How medical practitioners have maintained their surgical equipment over the last century has changed in leaps and bounds. Hot water and alcohol soon switched to autoclave machines which sterilized all bacteria. This was fine for metal-based surgical equipment. However, once electronics and microcomputers were introduced, the process became more repair and clean instead of just clean. As the 2010s quickly come to a close, people use terms like endoscopy cameras and harmonic scalpel repair in their everyday requests for equipment.
And this means hospitals and 24-hour emergency clinics require locations which handle these types of fixes. Without these repairs shops, medical budgets would skyrocket from the amount of new equipment they would need to purchase each time something broke down.
This is where medical instrument repair services like Benjamin Biomedical come into play. Normally contracted out by medical facilities, the shops work to ensure the delicate electronic equipment use to diagnose and save lives is always in working condition. Should you be one of these medical locations, consider the following when choosing a repair shop.
Most important is the turnaround time, especially if you have a limited amount of endoscopic cameras or harmonic scalpels. Depending on their specialties, look for a turnaround time of 48 hours. The maximum turnaround time should be around three business days. If they require additional time for repair, then see if they offer the ability to use another product in the meantime.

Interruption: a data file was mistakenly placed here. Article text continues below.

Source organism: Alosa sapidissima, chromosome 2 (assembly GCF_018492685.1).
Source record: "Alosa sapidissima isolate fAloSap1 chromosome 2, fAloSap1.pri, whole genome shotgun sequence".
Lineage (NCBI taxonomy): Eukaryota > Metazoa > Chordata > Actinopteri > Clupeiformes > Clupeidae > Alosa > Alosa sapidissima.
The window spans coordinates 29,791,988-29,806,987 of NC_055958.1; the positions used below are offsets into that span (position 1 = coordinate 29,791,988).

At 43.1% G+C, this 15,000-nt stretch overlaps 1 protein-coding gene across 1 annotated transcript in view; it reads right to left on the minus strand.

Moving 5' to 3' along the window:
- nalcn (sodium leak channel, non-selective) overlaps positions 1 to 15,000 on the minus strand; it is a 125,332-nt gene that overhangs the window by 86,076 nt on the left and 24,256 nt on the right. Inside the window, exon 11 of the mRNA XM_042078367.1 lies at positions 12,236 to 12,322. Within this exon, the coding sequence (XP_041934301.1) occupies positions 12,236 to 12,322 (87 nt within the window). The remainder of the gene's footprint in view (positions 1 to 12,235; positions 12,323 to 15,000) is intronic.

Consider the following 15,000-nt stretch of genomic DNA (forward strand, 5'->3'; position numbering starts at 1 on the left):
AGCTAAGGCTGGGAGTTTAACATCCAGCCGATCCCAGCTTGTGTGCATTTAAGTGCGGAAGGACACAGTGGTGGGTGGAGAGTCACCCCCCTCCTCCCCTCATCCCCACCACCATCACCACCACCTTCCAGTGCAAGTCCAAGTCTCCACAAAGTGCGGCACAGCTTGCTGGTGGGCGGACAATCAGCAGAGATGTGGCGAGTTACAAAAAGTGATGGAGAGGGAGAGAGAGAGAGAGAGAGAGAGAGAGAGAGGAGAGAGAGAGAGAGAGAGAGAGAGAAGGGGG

Next important is sterilization of equipment at the time of repair. Request details on where repairs are done. For instance, do they use a clean room. Also, find out what their testing qualifications are. If they're the right company, then they should perform sterilization testing to ensure repairs can withstand daily operations.
Something else to consider is warranty. While there may be an original warranty connected to the product you need to know if the repairs they make come with a warranty and if the product can be returned for additional fixes if it doesn't work. The other thing to ask about is replacement of the product should it be beyond their scope of repair.
The last critical thing to examine is the cost. With the technological range of today's medical equipment, repairs to the digital components costs a great deal. Ensure the repairs, warranties, and service received equal the cost they charge. Don't be afraid to shop around to other biomedical companies around the area to see what they offer as well.
Photo credit: Benjamin Biomedical
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